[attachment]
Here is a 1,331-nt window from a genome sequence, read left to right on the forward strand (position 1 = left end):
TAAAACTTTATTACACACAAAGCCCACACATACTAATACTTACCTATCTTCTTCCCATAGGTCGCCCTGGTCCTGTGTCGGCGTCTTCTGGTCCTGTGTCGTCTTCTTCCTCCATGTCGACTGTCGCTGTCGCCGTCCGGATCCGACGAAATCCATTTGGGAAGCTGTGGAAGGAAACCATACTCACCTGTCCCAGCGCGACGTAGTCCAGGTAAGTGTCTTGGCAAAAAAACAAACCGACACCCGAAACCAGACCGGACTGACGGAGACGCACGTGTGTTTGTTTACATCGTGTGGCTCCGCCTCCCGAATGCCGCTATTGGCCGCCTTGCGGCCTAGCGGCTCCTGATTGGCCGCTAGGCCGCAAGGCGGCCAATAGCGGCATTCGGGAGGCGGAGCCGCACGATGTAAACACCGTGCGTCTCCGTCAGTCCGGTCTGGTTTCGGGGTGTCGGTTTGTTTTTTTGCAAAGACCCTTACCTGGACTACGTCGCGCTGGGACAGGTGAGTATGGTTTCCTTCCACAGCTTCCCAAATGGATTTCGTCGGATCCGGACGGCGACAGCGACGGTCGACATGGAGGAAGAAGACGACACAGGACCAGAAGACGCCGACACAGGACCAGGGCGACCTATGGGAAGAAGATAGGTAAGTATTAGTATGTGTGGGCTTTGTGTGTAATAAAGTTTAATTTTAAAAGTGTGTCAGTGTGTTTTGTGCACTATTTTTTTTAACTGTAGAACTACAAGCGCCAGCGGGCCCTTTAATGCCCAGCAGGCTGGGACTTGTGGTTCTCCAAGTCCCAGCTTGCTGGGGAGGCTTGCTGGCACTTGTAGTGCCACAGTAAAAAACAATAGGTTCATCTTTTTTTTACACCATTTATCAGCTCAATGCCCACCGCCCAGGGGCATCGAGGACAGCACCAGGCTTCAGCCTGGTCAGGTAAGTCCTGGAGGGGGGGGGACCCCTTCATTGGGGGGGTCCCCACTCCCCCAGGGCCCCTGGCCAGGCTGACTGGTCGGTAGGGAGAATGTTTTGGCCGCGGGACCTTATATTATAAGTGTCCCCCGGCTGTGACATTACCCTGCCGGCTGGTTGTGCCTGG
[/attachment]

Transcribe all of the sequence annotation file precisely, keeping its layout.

Here is a 1,331-nt window from a genome sequence, read left to right on the forward strand (position 1 = left end):
TAAAACTTTATTACACACAAAGCCCACACATACTAATACTTACCTATCTTCTTCCCATAGGTCGCCCTGGTCCTGTGTCGGCGTCTTCTGGTCCTGTGTCGTCTTCTTCCTCCATGTCGACTGTCGCTGTCGCCGTCCGGATCCGACGAAATCCATTTGGGAAGCTGTGGAAGGAAACCATACTCACCTGTCCCAGCGCGACGTAGTCCAGGTAAGTGTCTTGGCAAAAAAACAAACCGACACCCGAAACCAGACCGGACTGACGGAGACGCACGTGTGTTTGTTTACATCGTGTGGCTCCGCCTCCCGAATGCCGCTATTGGCCGCCTTGCGGCCTAGCGGCTCCTGATTGGCCGCTAGGCCGCAAGGCGGCCAATAGCGGCATTCGGGAGGCGGAGCCGCACGATGTAAACACCGTGCGTCTCCGTCAGTCCGGTCTGGTTTCGGGGTGTCGGTTTGTTTTTTTGCAAAGACCCTTACCTGGACTACGTCGCGCTGGGACAGGTGAGTATGGTTTCCTTCCACAGCTTCCCAAATGGATTTCGTCGGATCCGGACGGCGACAGCGACGGTCGACATGGAGGAAGAAGACGACACAGGACCAGAAGACGCCGACACAGGACCAGGGCGACCTATGGGAAGAAGATAGGTAAGTATTAGTATGTGTGGGCTTTGTGTGTAATAAAGTTTAATTTTAAAAGTGTGTCAGTGTGTTTTGTGCACTATTTTTTTTAACTGTAGAACTACAAGCGCCAGCGGGCCCTTTAATGCCCAGCAGGCTGGGACTTGTGGTTCTCCAAGTCCCAGCTTGCTGGGGAGGCTTGCTGGCACTTGTAGTGCCACAGTAAAAAACAATAGGTTCATCTTTTTTTTACACCATTTATCAGCTCAATGCCCACCGCCCAGGGGCATCGAGGACAGCACCAGGCTTCAGCCTGGTCAGGTAAGTCCTGGAGGGGGGGGGACCCCTTCATTGGGGGGGTCCCCACTCCCCCAGGGCCCCTGGCCAGGCTGACTGGTCGGTAGGGAGAATGTTTTGGCCGCGGGACCTTATATTATAAGTGTCCCCCGGCTGTGACATTACCCTGCCGGCTGGTTGTGCCTGG